• Running proper meetings with clear outcomes and ensuring that office-bearers are made accountable systematically for the work they have been assigned to do: this has been sorely lacking.
• Ensuring that Cope has a business plan in all areas of its operations: you can’t run anything decent without a plan that outlines what resources we need to succeed and how the work will be monitored. The current programme of action is a good start but is highly inadequate.
• Ensuring that there is organised space for thousands of volunteers who want to help. There are just too many people who have walked away from the party because they were made to feel underutilised and unwanted.

(2)
Secondly, being truthful about the challenges that face Cope in parliament and in the party.
There is nothing that annoys the public more than pretending there is no crisis when it is staring you in the face. Therefore the sooner we face the fact that we could be better organised in parliament the better. We need to acknowledge the challenges facing our leaders, caucus and whip in parliament and deal with these head on. There is a need for a broader engagement about what the strategy as an effective opposition in an out of parliament has to be. The starting point is that the congress national committee should actually discuss the matter and give our members of parliament direction. That this has not happened with any measure of seriousness leaves much to be desired and needs to be fixed urgently. Then we need a total overhaul Cope’s modus operandi there if we are to operate shoulder to shoulder with other opposition parties whose machinery is polished and has had ample time for practice.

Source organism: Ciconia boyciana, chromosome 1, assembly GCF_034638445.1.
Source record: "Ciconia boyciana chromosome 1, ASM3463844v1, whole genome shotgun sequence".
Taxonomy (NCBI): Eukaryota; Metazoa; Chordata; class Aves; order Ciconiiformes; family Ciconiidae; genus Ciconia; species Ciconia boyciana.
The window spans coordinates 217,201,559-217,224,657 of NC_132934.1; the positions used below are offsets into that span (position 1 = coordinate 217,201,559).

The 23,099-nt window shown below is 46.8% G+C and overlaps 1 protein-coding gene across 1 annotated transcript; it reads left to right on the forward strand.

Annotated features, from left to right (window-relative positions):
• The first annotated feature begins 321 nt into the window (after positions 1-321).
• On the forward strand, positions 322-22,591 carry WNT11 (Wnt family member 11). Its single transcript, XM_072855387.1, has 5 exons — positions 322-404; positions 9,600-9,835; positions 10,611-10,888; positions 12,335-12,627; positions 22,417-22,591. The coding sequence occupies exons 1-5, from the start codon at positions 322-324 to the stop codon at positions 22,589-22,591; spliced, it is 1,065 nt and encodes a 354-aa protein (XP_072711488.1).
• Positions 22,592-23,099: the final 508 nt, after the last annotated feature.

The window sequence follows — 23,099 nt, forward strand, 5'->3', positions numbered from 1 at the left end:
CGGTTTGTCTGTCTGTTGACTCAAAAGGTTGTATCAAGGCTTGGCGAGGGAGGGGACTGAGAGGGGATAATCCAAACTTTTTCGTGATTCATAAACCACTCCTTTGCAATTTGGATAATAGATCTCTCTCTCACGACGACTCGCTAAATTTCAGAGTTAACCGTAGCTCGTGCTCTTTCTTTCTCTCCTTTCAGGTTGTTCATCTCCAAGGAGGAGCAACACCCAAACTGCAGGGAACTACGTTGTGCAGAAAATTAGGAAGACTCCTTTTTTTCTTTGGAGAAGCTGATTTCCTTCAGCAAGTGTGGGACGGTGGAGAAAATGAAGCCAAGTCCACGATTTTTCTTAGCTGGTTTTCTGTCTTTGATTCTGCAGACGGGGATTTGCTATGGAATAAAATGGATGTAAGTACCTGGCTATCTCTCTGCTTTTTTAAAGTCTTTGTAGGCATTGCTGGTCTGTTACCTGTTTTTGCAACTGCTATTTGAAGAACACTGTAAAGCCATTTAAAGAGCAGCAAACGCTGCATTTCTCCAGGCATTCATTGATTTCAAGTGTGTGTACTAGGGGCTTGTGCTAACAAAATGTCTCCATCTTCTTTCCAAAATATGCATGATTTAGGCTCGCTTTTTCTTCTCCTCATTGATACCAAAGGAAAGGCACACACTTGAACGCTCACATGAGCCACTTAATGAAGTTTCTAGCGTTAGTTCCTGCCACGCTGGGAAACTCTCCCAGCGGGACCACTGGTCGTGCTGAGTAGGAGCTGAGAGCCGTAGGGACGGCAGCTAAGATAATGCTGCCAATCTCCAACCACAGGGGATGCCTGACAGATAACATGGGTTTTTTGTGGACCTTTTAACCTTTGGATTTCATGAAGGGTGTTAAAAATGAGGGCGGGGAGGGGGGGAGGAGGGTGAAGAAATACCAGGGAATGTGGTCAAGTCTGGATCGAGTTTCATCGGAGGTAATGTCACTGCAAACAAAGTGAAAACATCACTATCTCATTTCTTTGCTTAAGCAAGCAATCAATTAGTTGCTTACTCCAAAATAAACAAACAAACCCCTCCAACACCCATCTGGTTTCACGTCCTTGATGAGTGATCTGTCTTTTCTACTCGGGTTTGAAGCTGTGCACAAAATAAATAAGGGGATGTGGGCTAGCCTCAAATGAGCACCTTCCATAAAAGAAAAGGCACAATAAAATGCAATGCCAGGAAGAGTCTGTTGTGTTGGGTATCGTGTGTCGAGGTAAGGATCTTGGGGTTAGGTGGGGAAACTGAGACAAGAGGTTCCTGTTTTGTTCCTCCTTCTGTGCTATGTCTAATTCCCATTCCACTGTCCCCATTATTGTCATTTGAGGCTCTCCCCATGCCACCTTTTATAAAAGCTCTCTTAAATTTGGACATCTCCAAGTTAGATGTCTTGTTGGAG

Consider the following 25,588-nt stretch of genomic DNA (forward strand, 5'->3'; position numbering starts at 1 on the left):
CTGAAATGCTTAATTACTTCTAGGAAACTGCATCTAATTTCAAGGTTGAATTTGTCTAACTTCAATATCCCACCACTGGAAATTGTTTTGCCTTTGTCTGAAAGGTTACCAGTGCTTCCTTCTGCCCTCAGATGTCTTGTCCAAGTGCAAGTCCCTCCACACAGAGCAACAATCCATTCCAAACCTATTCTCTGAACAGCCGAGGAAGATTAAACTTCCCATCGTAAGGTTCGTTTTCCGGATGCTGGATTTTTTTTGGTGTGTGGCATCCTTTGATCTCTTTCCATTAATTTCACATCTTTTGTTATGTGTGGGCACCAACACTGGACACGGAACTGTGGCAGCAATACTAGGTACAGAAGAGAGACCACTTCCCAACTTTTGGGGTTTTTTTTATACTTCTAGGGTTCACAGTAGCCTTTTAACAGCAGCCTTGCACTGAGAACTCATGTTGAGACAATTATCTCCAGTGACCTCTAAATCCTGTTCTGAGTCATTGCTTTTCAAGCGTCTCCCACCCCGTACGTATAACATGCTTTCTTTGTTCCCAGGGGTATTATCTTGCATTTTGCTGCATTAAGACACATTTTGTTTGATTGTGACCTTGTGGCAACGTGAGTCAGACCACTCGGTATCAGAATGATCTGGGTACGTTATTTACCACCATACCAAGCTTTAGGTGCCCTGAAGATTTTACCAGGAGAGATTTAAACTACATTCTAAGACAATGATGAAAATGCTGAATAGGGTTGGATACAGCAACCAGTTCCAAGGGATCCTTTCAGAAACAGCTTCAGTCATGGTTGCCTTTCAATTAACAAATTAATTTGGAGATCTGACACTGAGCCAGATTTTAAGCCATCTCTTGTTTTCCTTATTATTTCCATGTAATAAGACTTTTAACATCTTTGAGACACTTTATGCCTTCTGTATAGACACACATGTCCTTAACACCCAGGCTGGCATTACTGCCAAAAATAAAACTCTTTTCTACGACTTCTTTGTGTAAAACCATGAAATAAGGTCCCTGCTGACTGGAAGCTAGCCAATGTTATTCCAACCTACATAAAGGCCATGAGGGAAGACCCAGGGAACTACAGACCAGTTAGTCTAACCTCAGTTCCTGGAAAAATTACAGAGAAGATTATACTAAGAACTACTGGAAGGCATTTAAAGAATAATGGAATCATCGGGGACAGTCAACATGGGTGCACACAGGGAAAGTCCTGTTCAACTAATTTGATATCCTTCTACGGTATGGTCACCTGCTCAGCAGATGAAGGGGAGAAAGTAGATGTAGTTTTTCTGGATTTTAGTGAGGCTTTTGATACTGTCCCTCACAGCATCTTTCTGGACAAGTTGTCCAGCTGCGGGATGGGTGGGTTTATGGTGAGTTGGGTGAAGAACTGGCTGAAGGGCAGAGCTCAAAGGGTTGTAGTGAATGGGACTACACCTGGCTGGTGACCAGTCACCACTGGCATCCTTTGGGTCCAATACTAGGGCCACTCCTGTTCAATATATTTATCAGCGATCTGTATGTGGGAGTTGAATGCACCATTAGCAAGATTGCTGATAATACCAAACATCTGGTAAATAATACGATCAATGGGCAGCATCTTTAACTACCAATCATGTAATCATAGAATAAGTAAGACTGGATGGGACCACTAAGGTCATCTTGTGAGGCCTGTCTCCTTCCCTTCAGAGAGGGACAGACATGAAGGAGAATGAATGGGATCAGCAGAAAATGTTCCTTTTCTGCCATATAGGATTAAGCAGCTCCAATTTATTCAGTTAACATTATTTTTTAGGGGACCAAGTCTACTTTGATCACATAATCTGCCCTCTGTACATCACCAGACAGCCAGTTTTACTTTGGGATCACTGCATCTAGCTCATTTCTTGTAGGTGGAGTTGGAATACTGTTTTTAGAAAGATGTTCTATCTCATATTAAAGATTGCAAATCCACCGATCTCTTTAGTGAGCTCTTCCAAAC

The much-publicised “toenadering” with the DA in particular must be clarified and communicated much better. Members of Cope must be deeply involved in the shaping of any coalition into the next election. I believe that well executed, such a coalition of opposition forces is a winner, but poorly handled it can backfire. Cope has to stand its ground because the future of such a coalition rests in its success as a player of significance and not an inefficient junior partner.

(3)
Be clear about need for policy clarity and leadership stability.
In his book The Democratic Moment Xolela Mangcu correctly argues that: “It may well be that the arrival of the new party contributes to procedural plurality but does not automatically translate into a substantively democratic culture. In fact, political plurality can easily be either wonderfully democratic or terribly anarchic. To avoid the latter, plurality requires at least two things vision and leadership.”